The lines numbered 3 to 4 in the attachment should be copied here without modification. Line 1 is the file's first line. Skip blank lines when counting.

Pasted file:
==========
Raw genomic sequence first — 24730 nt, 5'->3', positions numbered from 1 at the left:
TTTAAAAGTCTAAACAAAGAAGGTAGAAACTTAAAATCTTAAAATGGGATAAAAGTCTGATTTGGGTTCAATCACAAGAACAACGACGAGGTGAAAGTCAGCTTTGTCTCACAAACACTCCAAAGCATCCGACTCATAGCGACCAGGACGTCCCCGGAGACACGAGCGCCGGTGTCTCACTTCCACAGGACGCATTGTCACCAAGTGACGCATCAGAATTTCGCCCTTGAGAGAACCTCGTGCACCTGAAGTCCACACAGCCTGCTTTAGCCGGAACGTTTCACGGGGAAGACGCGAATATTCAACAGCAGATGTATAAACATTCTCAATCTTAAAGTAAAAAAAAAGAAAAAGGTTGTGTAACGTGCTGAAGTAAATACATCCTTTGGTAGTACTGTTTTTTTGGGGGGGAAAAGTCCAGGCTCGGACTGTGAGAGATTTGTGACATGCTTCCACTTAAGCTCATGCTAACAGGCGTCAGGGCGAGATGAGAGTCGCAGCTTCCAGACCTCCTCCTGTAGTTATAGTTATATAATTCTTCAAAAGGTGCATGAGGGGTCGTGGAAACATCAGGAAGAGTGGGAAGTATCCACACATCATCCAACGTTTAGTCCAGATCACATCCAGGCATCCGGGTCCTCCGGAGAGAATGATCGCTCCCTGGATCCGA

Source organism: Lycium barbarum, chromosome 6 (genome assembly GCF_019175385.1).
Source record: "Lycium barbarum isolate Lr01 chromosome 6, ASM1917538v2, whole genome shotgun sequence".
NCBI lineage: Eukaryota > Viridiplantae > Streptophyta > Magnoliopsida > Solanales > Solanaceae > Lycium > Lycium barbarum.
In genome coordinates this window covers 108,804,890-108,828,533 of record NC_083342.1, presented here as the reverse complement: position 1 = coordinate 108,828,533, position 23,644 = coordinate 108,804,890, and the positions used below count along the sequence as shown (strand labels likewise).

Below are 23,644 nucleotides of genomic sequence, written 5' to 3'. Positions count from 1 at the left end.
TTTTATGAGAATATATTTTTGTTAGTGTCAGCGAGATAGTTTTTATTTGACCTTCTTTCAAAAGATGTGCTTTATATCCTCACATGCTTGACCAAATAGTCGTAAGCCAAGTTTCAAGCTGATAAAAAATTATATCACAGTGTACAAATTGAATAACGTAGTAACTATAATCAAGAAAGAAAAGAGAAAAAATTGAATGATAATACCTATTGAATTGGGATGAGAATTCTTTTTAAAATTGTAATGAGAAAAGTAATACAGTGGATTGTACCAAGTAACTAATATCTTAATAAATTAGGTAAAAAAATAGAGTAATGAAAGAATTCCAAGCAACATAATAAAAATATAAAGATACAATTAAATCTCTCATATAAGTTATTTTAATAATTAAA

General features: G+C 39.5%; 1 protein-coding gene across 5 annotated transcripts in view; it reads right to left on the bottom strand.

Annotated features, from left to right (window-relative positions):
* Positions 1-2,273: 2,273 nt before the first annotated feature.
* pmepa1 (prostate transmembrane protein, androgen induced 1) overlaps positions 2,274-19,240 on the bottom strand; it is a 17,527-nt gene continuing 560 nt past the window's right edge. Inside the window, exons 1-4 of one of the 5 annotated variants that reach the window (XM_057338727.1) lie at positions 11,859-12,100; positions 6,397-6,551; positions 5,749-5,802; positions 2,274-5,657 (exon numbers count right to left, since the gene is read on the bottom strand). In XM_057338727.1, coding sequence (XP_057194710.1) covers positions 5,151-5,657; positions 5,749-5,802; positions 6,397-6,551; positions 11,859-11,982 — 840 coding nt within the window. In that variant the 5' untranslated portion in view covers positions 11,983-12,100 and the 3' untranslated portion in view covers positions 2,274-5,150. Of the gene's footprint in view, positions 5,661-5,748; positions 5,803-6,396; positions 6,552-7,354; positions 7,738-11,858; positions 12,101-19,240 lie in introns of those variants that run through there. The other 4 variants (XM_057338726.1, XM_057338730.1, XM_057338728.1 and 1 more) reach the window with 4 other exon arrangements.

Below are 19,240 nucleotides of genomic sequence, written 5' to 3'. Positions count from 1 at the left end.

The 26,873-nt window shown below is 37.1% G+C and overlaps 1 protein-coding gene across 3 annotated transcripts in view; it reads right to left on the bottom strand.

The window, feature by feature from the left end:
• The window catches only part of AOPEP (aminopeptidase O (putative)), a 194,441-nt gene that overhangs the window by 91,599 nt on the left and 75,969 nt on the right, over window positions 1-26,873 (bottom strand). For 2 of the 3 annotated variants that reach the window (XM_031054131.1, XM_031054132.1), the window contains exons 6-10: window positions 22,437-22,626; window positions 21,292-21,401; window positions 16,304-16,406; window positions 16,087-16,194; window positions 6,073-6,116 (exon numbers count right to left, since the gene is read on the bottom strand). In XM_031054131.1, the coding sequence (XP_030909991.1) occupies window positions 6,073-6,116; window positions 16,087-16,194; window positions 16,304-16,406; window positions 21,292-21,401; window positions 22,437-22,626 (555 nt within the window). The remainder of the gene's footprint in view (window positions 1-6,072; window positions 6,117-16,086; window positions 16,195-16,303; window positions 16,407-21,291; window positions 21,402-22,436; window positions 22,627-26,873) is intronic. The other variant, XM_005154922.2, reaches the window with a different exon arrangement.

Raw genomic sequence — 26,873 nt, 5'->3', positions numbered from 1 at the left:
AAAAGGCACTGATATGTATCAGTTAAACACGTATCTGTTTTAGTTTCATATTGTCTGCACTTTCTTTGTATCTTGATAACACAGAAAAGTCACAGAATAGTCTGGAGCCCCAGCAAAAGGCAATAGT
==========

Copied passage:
Source organism: Lycium barbarum, chromosome 6 (genome assembly GCF_019175385.1).
Source record: "Lycium barbarum isolate Lr01 chromosome 6, ASM1917538v2, whole genome shotgun sequence".